AIESEC in Malaysia
Share on facebook
Share on twitter
Share on linkedin

In AIESEC, we believe in developing leadership through practical experiences in challenging environment, and we do this by delivering cross-cultural exchanges. We have created thousands of stories ever since we started in Malaysia 50 years ago. Here’s just one of them. 

“When I arrived in India, everything changed. Even more so than discovering the complicated empire of India, the poverty issues, or how the people survive despite economic challenges, I realised, I discovered myself.”

Traveling and volunteering are both great adventures of their own. To have the privilege to volunteer abroad and experience a cross-cultural exchange is something close to magical. This short interview with Lucia, a 23-year old UNIMAS student who took a venture out to India where she volunteered at a school for children with mental or physical learning disabilities, proved just that.

“What kind of expectations did you have when you decided to step out into the world in the way that you did?”

To survive. Volunteering abroad while I am still studying had always been one of my dreams. I wanted to see how far I’m willing to push myself in exploring the world and the lives of other people. I want to gain experiences and I believe volunteering is one of the best approaches in exploring how the world works, how impactful the power of giving is, and how much we need to sacrifice just to see if we’re able to change the world. So I thought to myself: India, I hope you have the answer for that.

“What kind of work did you do while you were there?”

I was working with kids from different family backgrounds and various afflictions in terms of disabilities. I was teaching. Classes started at 9am to 1.30pm from Mondays to Saturday. Myself and the other exchange participants would assist the teachers in teaching English, Mathematics, Sports, Arts & Crafts and also Vocational Studies. Did you know that their class distribution is based on their IQ level?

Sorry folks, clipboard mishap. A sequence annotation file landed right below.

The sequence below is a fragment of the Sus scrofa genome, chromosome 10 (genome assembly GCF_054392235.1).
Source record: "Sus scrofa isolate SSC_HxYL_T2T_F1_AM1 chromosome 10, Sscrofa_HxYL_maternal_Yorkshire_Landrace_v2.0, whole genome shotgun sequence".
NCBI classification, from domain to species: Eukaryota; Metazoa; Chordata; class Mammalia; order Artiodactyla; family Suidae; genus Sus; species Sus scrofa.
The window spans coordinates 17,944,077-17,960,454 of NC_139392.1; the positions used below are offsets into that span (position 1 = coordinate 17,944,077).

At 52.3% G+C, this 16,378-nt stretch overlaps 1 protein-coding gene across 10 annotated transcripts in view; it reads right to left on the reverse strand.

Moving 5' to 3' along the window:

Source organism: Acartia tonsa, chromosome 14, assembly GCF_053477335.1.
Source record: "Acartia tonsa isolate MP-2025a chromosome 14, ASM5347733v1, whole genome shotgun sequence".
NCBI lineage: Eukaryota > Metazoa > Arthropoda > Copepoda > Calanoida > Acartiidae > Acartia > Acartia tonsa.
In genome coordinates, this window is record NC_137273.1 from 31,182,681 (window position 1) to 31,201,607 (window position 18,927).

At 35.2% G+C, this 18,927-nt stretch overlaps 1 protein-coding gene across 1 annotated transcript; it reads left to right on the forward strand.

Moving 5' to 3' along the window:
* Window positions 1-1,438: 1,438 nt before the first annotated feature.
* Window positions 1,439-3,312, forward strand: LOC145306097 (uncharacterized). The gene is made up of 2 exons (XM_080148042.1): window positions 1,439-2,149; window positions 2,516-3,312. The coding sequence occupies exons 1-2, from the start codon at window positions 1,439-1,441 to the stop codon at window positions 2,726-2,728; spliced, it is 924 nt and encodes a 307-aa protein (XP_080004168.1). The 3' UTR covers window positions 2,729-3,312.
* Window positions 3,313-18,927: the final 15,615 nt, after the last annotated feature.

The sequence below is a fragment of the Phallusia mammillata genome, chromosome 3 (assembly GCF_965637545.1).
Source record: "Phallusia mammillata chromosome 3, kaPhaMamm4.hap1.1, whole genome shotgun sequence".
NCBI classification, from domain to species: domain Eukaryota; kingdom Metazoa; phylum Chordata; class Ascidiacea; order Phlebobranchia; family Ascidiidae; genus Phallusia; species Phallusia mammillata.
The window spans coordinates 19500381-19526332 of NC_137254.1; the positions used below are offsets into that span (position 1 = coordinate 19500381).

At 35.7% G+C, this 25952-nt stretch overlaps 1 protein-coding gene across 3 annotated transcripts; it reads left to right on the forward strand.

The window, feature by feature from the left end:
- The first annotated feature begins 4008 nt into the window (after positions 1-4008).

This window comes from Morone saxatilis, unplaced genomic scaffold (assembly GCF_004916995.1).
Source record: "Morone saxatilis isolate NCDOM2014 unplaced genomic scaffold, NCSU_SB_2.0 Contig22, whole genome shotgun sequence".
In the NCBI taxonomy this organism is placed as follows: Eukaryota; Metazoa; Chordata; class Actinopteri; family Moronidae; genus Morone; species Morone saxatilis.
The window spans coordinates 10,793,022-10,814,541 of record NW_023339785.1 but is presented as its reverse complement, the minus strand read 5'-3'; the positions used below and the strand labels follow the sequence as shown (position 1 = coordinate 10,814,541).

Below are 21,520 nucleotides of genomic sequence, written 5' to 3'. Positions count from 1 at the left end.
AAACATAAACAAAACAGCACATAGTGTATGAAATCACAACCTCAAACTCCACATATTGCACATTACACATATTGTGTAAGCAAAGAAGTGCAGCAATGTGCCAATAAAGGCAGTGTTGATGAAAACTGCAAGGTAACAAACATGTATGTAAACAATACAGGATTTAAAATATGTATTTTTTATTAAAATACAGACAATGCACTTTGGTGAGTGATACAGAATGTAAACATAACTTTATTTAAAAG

“So for this project, you had to work with other young people from around the world. What was that like?”

I learned a lot. Despite all the differences, learning about their cultures and dreams, discussions about politics and how much interests we all have in volunteerism, really filled the gaps between us. To quote, ‘Do not be afraid of chasing your passion alone, because you will find someone with the common interest at your destination’.

“Would you say that you experienced something life-changing or eye-opening?”

Well, India gave me too many stories.

Every morning, I would wait for an Uber downstairs of where I was staying, and watched kids go to school. The cows would moo and passed me by, just a meter away, and a milk delivery man would park under a tree, waiting for my neighbour to get her daily stock of fresh milk.

So sometimes I’d take an Uber or sometimes I’d ride a motorcycle to my workplace. We’d pass through slum areas, a community living under a bridge, a chai-wala (teamaker) who pushed his wheel-stall and a man who only sat by the roadside, watching. These weren’t things I were directly in contact with but those people were regardless, still a part of my journey.

I saw them. 55 times to be exact. And each of them gave me something I would never forget.

“So you definitely felt a lot of impact. How do you plan to bring that (what you made and felt) back home to Sarawak with you?” 

To encourage Sarawak youth to believe in themselves before they believe in anyone else. Because the only change you can do before you change anything else is, change yourself. Find that inner strength of yours, hold onto your dream (whatever it is) and when you are brave enough to make a kick-start, you’d be surprised with how far it’s going to bring you.

“Sometimes it can be difficult to convince the adults in our lives of wanting to chase a dream like this. If I asked you to explain to someone of the older generation, “why volunteer abroad?” what would you say?”

Travelling is good, it opens your mind. Travelling with purpose is better, you will know who you are. Being a youth is not easy, society treats us like a child, but they expect us to act like an adult. Can you imagine how big the responsibilities are? Yeah, you know, I mean you were once just like us.

I hope that the older generation can support and encourage our youth to participate in any kind of volunteerism, either it is local or abroad because volunteering is one of the most effective social activities for us to improve our soft-skill, survival skills, communication skills and most importantly, we will know how far we can go or the big things we can create.

“So if you could describe your experience in a single sentence, what would it be?”

India is a country with a lot of stories and histories, yet we don’t go there just to hear them but to be one with them.

Make your dream possible too with SAMA-SAMA Volunteer Abroad.

Related Article

Related Stories